Updated on December 3rd, 2019 by Josh Arnold
Investors looking for the best dividend growth stocks should consider the Dividend Aristocrats. We believe these are the “cream of the crop” when it comes to dividend growth stocks. Out of the 500 stocks in the S&P 500 Index, there are just 57 Dividend Aristocrats, who have raised their dividends for 25+ consecutive years.
Each year, we individually review all of the Dividend Aristocrats. The next installment in the series is industrial giant Emerson Electric (EMR).
Emerson is not just a Dividend Aristocrat; it is also a Dividend King, which is an even smaller group of just 27 companies with 50+ consecutive years of dividend increases. You can see all the Dividend Kings here.
Emerson has increased its dividend for a staggering 63 years in a row. This means Emerson has one of the longest dividend growth streaks in the entire stock market. This article will discuss Emerson’s business model, growth prospects, and whether the stock is a buy right now based on these factors.
Emerson Electric was founded in Missouri in 1890 by two Scottish brothers, Charles and Alexander Meston, who saw a potential business opportunity in manufacturing reliable electric motors. The two brothers received a start-up investment from John Wesley Emerson, a former Union army officer, judge, and lawyer. Together, the three formed The Emerson Manufacturing Company.
Since its founding, Emerson has evolved through organic growth, as well as strategic acquisitions and divestitures, from a regional manufacturer of electric motors and fans into a diversified global leader in technology and engineering. Its global customer base affords it $18+ billion in annual revenue and a current market capitalization of $45 billion.
Emerson is organized into two major reporting segments called Automation Solutions and Commercial & Residential Solutions. Automation Solutions helps manufacturers minimize energy usage, waste, and other costs in their processes.
The Commercial & Residential Solutions segment makes products that protect food quality and safety, as well as boost efficiency in the production process. The company prides itself on solving complex engineering tasks for its customers, which leads to high customer retention rates as Emerson provides unique solutions to its customers’ problems. Today, Emerson does business around the world, and has about 75,000 employees.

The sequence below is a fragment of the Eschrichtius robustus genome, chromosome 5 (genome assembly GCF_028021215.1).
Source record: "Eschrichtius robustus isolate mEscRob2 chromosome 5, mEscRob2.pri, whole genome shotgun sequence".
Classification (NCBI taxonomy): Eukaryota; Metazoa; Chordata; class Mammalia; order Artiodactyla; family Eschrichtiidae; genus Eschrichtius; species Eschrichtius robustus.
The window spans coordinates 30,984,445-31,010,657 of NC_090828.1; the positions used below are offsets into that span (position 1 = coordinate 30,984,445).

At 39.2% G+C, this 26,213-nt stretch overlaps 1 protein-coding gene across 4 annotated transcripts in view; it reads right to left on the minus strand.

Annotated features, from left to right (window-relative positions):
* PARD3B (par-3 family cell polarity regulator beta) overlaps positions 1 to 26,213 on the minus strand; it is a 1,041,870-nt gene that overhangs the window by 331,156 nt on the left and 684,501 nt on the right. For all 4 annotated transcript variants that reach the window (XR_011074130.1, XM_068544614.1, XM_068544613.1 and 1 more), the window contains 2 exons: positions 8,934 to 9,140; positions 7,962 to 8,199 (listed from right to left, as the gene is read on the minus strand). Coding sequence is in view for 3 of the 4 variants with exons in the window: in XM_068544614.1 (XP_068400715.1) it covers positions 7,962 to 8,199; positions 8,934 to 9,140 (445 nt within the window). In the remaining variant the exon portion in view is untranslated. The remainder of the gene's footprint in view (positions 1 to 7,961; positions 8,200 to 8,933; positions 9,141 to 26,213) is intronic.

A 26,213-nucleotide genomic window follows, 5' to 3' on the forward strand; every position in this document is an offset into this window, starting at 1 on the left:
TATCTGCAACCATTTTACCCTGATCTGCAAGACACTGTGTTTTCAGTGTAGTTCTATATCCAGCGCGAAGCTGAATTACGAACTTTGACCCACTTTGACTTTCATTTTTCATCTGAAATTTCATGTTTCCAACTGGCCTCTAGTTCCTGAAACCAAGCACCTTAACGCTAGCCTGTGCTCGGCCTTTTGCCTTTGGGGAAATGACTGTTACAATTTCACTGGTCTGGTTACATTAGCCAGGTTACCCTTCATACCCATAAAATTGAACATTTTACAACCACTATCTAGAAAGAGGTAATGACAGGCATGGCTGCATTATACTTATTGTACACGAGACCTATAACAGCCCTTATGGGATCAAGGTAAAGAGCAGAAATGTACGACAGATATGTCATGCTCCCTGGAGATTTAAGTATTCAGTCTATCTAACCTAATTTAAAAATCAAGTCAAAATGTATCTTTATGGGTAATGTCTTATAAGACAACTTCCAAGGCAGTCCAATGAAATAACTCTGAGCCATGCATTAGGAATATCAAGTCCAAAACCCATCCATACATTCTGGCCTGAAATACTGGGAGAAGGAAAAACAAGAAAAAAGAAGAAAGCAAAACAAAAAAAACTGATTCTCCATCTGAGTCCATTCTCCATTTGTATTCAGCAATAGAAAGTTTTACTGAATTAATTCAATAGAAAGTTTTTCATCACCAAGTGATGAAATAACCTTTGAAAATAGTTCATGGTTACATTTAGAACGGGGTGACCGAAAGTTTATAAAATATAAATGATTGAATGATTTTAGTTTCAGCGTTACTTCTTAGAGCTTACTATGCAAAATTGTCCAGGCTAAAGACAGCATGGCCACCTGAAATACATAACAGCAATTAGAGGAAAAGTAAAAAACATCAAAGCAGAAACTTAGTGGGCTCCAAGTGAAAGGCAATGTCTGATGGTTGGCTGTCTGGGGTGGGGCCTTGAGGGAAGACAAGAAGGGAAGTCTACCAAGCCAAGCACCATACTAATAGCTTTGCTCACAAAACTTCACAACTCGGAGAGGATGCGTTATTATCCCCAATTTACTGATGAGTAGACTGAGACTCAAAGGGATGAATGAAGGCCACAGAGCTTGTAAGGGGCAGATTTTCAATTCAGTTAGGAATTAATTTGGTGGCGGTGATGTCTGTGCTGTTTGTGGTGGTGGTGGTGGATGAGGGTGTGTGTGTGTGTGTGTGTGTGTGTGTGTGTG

Emerson is emerging from of a period of intense transition. The company has endured a difficult few years due to a number of headwinds including a strong U.S. dollar, slowing economic growth rates in China, and the steep decline in oil and gas prices. All of these factors weighed on Emerson to varying degrees, and more recently, oil and gas prices have been a larger issue. Many of Emerson’s customers are in the energy sector, which is why low oil and gas prices affect the company negatively. With oil prices remaining fairly low, Emerson remains exposed to these risks.
As a result, Emerson’s revenue results have been very weak in recent years, as fiscal 2019’s total revenue was only ~4% higher than in fiscal 2014, implying essentially no annual top line growth for five years. Part of this is due to nearly constant divestitures as Emerson remade itself, but it has added companies to its portfolio as well during that time. Its performance has still been weak in recent years. In response, Emerson has undertaken a significant restructuring of its business model.
First, it slashed costs to boost profits. The restructuring has resulted in hundreds of millions in additional operating profits hitting Emerson’s bottom line. This has helped boost Emerson’s earnings-per-share significantly in the past couple of years, with 2018 earnings-per-share growing 36% over the prior year, and fiscal 2019 improving a further 7% over 2018’s strong results. Cost reductions, combined with organic sales growth, acquisitions, and share repurchases, are expected to fuel at least 10% annual earnings growth through 2021.
Emerson produced a 5.5% gain on the top line in fiscal 2019 on top of a similar gain in the prior year, as Emerson finally saw some revenue growth on a meaningful scale. However, fiscal 2020 promises to be another weak year on the top line as the company expects essentially flat sales against fiscal 2019.
Source: Investor presentation, page 19
Global fixed investment growth continues to slow, and Emerson is quite cautious on the near-term outlook. We can see that gross fixed investment, which is what Emerson needs from its customers to buy its services, has been slowing gradually since 2011. When China is removed from the equation, gross fixed investment is expected to contract very soon, possibly next year. Even with China, it is below 2% for 2020, so Emerson will almost certainly struggle with the top line as its customers pull back on investment spending. To this end, we expect Emerson to produce flat revenue in fiscal 2020.